– Fabbri, Franco 2017, «Il cielo in una stanza», in L’ascolto tabù. Le musiche nello scontro globale, il Saggiatore, Milano, pp. 181‐198 [prima versione in Fabbri e Pestalozza 1998, pp. 23-40)

– Fabbri, Franco e Pestalozza, Luigi (a cura di) 1998, Mina. Una Forza Incantatrice, Euresis, Milano

– Haworth, Rachel 2015, «Making a Star on the Small Screen: The Case of Mina and RAI», Journal of Italian Cinema & Media Studies, 3(1-2), pp. 27-41

– Haworth, Rachel 2017, «Scandal, Motherhood and Mina in 1960s Italy», Modern Italy 22(3), pp. 248-258

– Haworth, Rachel 2018a «Scandal as Medium of the Celebritization Process: Exploring the “Mina as Mother” Image in the Context of Post-War Italian Culture», Mediascapes Journal 11, pp. 29-41

– Haworth, Rachel 2018b, «Mina as Transnational Popular Music Star in the Early 1960s», Modern Languages Open 1, pp. 1-16

– Middleton, Richard 2006, Voicing the Popular. On the Subjects in Popular Music, Routledge, London‐New York.

– Mosconi, Elena 2014, «Mina: la forza di una performer audiovisiva», in Roberta Carpani, Laura Peja, Laura Aimo (a cura di), Scena madre. Donne, personaggi e interpreti della realtà. Studi per Annamaria Cascetta, Vita e Pensiero, Milano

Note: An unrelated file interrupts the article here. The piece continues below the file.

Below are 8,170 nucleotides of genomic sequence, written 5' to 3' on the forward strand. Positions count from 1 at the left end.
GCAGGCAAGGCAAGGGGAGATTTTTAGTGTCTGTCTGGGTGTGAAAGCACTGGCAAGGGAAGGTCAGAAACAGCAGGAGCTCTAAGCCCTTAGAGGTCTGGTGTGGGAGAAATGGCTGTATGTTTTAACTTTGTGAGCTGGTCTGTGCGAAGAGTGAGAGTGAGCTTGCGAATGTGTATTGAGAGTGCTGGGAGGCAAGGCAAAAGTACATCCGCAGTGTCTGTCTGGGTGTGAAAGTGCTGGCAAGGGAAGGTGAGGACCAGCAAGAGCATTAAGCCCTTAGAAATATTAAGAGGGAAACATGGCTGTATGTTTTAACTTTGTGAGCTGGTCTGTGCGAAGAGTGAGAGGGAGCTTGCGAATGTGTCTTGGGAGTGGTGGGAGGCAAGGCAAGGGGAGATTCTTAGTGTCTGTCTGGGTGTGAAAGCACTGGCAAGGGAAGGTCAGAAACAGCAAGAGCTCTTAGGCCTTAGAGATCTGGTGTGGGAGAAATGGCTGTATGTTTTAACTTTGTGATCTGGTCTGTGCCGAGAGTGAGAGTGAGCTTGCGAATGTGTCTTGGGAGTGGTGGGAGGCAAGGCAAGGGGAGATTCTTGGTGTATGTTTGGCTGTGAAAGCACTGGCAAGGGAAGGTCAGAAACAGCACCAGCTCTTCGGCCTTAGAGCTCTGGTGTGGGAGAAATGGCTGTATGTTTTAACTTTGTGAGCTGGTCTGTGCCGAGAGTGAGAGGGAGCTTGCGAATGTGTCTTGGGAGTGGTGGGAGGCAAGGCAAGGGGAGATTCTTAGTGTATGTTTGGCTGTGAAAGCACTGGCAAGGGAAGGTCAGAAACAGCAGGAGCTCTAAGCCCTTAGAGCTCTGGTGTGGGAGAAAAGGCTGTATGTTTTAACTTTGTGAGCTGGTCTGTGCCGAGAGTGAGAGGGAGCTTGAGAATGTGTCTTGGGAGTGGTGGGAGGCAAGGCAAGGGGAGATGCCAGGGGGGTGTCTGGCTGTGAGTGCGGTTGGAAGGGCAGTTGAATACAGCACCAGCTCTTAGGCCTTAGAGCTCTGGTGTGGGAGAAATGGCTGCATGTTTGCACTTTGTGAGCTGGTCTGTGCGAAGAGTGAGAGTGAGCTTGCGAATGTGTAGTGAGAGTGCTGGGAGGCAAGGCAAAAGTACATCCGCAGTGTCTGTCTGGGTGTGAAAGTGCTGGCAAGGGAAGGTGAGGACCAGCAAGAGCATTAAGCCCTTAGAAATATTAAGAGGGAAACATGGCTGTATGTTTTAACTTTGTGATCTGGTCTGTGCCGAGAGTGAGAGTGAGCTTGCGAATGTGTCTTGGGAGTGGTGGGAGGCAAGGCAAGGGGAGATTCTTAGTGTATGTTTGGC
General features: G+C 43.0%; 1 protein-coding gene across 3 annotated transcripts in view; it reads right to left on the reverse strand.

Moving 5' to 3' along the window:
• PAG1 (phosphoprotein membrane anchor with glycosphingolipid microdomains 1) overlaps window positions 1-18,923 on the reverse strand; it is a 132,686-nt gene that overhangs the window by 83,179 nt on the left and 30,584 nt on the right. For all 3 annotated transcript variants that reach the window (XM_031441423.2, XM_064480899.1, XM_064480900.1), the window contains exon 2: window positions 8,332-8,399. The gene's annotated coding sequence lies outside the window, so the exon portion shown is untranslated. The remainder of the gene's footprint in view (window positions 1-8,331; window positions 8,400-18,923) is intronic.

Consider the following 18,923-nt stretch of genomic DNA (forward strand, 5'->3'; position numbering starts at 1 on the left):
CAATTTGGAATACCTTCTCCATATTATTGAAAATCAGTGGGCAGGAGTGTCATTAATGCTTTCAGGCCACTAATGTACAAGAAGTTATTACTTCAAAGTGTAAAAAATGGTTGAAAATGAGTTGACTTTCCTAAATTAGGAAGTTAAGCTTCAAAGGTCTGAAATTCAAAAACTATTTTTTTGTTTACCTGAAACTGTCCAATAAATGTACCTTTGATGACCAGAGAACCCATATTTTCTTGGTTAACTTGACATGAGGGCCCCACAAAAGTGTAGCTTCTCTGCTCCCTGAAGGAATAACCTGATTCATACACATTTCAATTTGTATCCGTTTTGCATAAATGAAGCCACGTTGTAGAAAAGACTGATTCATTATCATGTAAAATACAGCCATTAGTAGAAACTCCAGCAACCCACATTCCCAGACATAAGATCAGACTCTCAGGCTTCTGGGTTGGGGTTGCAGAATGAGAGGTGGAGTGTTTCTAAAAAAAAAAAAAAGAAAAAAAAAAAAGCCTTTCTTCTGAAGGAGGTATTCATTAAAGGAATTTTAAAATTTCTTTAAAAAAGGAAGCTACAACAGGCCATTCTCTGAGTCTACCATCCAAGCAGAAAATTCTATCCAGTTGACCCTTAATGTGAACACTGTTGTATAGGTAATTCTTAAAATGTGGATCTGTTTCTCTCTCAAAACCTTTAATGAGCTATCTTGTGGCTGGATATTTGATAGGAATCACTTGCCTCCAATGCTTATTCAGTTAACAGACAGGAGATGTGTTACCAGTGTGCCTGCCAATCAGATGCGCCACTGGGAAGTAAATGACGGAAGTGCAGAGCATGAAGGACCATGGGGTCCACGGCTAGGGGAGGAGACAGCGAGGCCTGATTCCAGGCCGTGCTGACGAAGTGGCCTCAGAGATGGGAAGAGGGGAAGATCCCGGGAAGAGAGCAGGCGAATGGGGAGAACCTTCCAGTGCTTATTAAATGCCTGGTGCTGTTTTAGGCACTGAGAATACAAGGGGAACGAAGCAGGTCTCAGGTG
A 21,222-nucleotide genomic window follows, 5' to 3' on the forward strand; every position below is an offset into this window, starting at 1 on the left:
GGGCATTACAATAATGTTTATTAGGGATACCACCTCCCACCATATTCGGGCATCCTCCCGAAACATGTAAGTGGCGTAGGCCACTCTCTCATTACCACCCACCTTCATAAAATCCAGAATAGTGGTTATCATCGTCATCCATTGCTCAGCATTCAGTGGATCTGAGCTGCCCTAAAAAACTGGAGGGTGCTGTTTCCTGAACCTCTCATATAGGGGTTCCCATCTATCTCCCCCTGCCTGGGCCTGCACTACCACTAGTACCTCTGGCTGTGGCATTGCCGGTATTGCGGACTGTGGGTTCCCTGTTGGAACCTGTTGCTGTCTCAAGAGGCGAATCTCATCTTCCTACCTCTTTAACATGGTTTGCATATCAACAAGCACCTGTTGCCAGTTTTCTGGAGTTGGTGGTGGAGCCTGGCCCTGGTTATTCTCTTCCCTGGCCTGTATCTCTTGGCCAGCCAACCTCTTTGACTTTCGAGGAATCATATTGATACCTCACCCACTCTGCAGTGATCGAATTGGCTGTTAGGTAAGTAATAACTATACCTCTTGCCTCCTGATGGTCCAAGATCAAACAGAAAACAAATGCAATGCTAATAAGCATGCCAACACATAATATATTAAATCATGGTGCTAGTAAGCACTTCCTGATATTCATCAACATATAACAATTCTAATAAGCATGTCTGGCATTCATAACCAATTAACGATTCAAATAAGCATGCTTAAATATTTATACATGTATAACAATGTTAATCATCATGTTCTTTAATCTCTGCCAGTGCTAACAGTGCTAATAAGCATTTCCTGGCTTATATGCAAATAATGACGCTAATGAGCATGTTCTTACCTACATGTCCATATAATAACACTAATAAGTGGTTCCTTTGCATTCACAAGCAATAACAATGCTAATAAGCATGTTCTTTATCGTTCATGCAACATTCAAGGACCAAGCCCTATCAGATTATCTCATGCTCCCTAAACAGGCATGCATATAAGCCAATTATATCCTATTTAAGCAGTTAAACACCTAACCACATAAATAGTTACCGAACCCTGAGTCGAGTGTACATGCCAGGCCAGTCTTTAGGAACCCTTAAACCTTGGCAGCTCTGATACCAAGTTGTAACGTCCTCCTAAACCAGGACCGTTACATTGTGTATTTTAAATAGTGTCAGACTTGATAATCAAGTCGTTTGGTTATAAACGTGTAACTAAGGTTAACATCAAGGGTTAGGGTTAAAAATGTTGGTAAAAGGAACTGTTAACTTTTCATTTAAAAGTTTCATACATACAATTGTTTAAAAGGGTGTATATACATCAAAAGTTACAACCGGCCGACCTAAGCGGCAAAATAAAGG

– Mosconi, Elena 2019, «Milleluci per due star della televisione italiana. La strana coppia Mina-Raffaella Carrà», in Arabeschi 13, pp. 190-197

– Prato, Paolo 2014, «Virtuosity and Populism: The Everlasting Appeal of Mina and Celentano», in Franco Fabbri e Goffredo Plastino (a cura di), Made in Italy: Studies in Italian Popular Music, Routledge, London & New York, pp. 162-171

– Spaziante, Lucio 2016, «Mina, l’icona mutante», in Icone pop:identità e apparenze tra semiotica e musica, Mondadori, Milano.

Tomatis, Jacopo 2016, «Rediscovered Sisters: Women (and) Singer-songwriters in Italy», in The Singer-Songwriter in Europe: Paradigms, Politics and Place, a cura di Stuart Green e Isabelle Marc, Routledge, Ashgate Popular and Folk Music Series, London and New York, pp. 79-91.

– Tomatis, Jacopo 2019, Storia culturale della canzone italiana, il Saggiatore, Milano

– Valentini, Paola 2017, «Mina: Narrative and Cinematic Spectacle of the Italian Woman in the 1960’s», in Virginia Picchietti e Laura Salsini (a cura di), Writing and Performing Female Identity in Italian Culture, Palgrave Macmillan, New York, pp. 81-104.

– Vita, Vito 2019, Musica solida. Storia dell’industria del vinile in Italia, Miraggi, Torino.

Translated songs: